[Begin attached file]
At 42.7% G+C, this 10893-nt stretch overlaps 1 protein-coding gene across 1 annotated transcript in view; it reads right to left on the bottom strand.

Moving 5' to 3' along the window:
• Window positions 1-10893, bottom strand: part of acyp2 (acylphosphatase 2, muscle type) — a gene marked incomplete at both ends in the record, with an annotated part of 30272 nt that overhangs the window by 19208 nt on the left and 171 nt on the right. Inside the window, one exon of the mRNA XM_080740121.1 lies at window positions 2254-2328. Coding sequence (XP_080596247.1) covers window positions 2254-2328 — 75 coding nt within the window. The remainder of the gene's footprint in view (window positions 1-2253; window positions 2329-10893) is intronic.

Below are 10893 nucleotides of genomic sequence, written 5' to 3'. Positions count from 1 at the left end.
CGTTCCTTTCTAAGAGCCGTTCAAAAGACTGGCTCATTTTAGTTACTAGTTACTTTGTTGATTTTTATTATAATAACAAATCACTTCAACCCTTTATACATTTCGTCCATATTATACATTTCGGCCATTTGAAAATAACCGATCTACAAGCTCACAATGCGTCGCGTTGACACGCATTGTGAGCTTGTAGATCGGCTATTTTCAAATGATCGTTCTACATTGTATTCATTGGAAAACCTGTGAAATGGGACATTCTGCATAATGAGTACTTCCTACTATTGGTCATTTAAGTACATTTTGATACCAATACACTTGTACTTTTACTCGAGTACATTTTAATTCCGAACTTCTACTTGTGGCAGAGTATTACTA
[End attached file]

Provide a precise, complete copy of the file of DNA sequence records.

At 42.7% G+C, this 10893-nt stretch overlaps 1 protein-coding gene across 1 annotated transcript in view; it reads right to left on the bottom strand.

Moving 5' to 3' along the window:
• Window positions 1-10893, bottom strand: part of acyp2 (acylphosphatase 2, muscle type) — a gene marked incomplete at both ends in the record, with an annotated part of 30272 nt that overhangs the window by 19208 nt on the left and 171 nt on the right. Inside the window, one exon of the mRNA XM_080740121.1 lies at window positions 2254-2328. Coding sequence (XP_080596247.1) covers window positions 2254-2328 — 75 coding nt within the window. The remainder of the gene's footprint in view (window positions 1-2253; window positions 2329-10893) is intronic.

Below are 10893 nucleotides of genomic sequence, written 5' to 3'. Positions count from 1 at the left end.
CGTTCCTTTCTAAGAGCCGTTCAAAAGACTGGCTCATTTTAGTTACTAGTTACTTTGTTGATTTTTATTATAATAACAAATCACTTCAACCCTTTATACATTTCGTCCATATTATACATTTCGGCCATTTGAAAATAACCGATCTACAAGCTCACAATGCGTCGCGTTGACACGCATTGTGAGCTTGTAGATCGGCTATTTTCAAATGATCGTTCTACATTGTATTCATTGGAAAACCTGTGAAATGGGACATTCTGCATAATGAGTACTTCCTACTATTGGTCATTTAAGTACATTTTGATACCAATACACTTGTACTTTTACTCGAGTACATTTTAATTCCGAACTTCTACTTGTGGCAGAGTATTACTA